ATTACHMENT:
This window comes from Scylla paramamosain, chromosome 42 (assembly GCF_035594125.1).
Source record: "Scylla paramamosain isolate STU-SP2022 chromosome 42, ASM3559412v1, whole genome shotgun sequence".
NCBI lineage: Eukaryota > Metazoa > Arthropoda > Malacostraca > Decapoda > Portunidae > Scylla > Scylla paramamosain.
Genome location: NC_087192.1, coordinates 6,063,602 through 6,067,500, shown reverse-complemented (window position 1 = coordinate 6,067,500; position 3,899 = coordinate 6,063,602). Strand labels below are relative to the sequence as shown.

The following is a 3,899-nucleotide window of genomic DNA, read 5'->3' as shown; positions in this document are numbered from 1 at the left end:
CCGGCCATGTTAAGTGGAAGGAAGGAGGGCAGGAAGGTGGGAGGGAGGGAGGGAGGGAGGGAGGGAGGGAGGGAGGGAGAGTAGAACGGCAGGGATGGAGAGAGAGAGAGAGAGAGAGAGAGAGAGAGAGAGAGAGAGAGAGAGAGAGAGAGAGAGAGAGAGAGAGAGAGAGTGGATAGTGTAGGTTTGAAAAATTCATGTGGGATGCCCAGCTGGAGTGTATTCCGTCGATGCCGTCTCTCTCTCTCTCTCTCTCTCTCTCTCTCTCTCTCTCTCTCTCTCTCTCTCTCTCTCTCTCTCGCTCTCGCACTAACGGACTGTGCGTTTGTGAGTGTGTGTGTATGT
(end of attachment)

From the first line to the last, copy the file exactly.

This window comes from Scylla paramamosain, chromosome 42 (assembly GCF_035594125.1).
Source record: "Scylla paramamosain isolate STU-SP2022 chromosome 42, ASM3559412v1, whole genome shotgun sequence".
NCBI lineage: Eukaryota > Metazoa > Arthropoda > Malacostraca > Decapoda > Portunidae > Scylla > Scylla paramamosain.
Genome location: NC_087192.1, coordinates 6,063,602 through 6,067,500, shown reverse-complemented (window position 1 = coordinate 6,067,500; position 3,899 = coordinate 6,063,602). Strand labels below are relative to the sequence as shown.

The following is a 3,899-nucleotide window of genomic DNA, read 5'->3' as shown; positions in this document are numbered from 1 at the left end:
CCGGCCATGTTAAGTGGAAGGAAGGAGGGCAGGAAGGTGGGAGGGAGGGAGGGAGGGAGGGAGGGAGGGAGGGAGGGAGAGTAGAACGGCAGGGATGGAGAGAGAGAGAGAGAGAGAGAGAGAGAGAGAGAGAGAGAGAGAGAGAGAGAGAGAGAGAGAGAGAGAGAGAGAGTGGATAGTGTAGGTTTGAAAAATTCATGTGGGATGCCCAGCTGGAGTGTATTCCGTCGATGCCGTCTCTCTCTCTCTCTCTCTCTCTCTCTCTCTCTCTCTCTCTCTCTCTCTCTCTCTCTCTCTCTCGCTCTCGCACTAACGGACTGTGCGTTTGTGAGTGTGTGTGTATGT